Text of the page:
President Joe Biden announced on Aug. 24 an income-based student debt relief program that forgives up to $20,000 in student loan debt. He also extended the CARES Act student loan forbearance through Jan. 1, 2023.
The U.S. Department of Education will forgive up to $20,000 in outstanding student debt for borrowers who received Pell Grants and up to $10,000 in student debt for those who did not receive Pell Grants. Loan forgiveness will not be treated as taxable income.
Individuals who earn less than $125,000 and couples who earn up to $250,000, in years 2020 and 2021 only, qualify for student debt relief. The U.S. Department of Education has income information on file for about 8 million borrowers who may qualify to have their college debts canceled automatically. Other borrowers will have to apply using a new, simplified application that is in development.
Students currently enrolled in college who have student loans and parents with Parent PLUS loans are eligible to apply for student debt forgiveness.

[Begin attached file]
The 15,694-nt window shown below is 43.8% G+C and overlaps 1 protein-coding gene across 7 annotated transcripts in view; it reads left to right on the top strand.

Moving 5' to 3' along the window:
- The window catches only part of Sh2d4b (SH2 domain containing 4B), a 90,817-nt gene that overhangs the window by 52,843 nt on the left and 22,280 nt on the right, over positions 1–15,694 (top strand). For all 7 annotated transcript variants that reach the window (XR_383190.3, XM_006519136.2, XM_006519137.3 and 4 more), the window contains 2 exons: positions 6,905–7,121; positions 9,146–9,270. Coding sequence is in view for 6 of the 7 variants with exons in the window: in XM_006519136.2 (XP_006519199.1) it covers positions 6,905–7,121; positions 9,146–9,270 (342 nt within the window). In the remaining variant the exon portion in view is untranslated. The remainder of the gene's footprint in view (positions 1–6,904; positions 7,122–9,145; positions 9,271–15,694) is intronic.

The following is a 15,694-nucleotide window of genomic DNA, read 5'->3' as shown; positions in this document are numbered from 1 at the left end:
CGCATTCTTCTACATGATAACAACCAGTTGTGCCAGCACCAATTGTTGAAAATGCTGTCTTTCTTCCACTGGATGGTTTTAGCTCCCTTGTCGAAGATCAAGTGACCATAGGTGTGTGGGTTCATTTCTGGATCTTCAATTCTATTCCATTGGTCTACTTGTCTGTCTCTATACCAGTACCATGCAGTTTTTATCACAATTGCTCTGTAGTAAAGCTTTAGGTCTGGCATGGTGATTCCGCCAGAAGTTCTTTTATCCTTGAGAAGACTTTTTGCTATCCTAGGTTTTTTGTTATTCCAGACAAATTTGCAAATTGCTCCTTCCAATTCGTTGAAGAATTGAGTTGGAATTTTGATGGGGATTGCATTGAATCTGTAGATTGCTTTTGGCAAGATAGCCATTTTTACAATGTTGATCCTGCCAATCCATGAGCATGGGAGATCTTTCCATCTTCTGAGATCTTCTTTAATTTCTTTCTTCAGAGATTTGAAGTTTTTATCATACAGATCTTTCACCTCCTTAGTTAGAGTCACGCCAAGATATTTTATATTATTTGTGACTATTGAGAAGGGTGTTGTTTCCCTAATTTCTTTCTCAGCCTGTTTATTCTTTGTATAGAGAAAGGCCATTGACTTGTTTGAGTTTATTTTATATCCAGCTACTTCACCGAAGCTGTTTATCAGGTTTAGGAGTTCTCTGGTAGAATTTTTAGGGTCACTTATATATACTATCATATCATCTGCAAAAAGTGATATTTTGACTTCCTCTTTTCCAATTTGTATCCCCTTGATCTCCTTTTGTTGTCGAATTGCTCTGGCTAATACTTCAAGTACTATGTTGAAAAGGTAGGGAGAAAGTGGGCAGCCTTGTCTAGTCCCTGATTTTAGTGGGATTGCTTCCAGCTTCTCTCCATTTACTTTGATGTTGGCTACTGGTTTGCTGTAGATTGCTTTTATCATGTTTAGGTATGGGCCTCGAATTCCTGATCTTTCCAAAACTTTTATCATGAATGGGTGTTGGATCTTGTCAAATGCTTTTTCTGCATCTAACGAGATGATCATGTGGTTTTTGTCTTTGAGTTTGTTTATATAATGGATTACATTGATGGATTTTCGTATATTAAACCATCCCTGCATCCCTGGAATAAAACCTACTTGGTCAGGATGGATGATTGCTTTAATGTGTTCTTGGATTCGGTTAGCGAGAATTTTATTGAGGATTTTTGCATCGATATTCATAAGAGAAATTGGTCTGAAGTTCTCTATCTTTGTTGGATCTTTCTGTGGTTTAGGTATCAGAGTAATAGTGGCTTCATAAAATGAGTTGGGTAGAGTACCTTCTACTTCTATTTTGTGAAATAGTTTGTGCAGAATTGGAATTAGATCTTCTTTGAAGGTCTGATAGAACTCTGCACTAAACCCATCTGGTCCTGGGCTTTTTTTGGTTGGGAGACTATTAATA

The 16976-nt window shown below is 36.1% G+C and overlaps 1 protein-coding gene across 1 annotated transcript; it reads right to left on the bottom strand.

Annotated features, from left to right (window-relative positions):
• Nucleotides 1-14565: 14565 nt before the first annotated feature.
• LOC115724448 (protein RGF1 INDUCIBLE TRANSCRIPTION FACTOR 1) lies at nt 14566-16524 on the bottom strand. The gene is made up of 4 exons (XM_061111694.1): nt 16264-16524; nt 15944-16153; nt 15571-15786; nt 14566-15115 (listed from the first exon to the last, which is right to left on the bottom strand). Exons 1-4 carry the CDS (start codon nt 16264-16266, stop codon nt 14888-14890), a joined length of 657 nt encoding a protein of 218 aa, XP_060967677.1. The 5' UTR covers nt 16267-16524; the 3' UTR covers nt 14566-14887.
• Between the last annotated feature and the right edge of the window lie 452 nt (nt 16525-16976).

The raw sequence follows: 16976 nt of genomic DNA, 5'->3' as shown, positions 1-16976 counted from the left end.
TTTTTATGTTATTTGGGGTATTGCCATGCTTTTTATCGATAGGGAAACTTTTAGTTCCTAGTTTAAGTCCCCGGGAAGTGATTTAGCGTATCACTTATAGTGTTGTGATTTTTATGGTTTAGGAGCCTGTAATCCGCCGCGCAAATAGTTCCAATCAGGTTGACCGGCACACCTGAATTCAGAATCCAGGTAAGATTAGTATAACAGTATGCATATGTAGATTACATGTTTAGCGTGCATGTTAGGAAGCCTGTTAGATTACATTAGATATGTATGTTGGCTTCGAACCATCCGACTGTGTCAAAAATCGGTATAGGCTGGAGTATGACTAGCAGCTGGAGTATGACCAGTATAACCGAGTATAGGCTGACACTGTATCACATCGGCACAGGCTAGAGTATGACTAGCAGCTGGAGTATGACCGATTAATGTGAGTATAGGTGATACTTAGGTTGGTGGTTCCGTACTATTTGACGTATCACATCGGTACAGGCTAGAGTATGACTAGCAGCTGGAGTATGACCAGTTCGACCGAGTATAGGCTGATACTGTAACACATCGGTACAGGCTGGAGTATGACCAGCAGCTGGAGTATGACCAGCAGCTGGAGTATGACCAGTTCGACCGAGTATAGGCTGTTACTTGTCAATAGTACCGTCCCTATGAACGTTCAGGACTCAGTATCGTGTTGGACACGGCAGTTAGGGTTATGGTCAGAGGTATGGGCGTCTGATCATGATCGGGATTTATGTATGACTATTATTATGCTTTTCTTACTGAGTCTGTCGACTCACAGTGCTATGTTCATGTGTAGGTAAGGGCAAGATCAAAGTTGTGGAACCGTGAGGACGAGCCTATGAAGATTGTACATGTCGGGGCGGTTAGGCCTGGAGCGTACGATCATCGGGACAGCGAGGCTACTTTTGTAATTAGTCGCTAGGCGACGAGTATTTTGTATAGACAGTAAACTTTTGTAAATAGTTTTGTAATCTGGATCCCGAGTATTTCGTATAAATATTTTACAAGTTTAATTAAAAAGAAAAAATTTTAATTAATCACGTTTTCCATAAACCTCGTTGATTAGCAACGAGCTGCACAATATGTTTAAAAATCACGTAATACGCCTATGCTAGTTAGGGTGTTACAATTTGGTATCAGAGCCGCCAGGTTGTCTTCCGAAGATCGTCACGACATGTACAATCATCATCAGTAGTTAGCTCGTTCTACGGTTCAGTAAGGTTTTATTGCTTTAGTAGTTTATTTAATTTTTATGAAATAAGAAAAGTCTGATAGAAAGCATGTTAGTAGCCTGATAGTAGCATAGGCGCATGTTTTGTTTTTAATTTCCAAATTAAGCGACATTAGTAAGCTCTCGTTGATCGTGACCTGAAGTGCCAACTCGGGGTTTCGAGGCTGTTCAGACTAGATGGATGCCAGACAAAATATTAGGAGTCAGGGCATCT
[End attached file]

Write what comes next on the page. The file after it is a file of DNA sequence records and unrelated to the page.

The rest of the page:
Borrowers with outstanding undergraduate loans can apply to cap their student loan payments at 5 percent of their monthly income.
The Department of Education’s website should be ready to accept applications for student debt relief in December 2022.
The pause on direct student loan payments, interest accrual and collection activity on direct student loans in default will remain in place through Jan. 1, 2023, when payments will resume. The administration indicated this would be the final payment pause extension.
Members with questions about the extension and the student loan forgiveness program are encouraged to contact the DC 37 MELS Screening and Intake office at 212-815-1111 to speak with an attorney.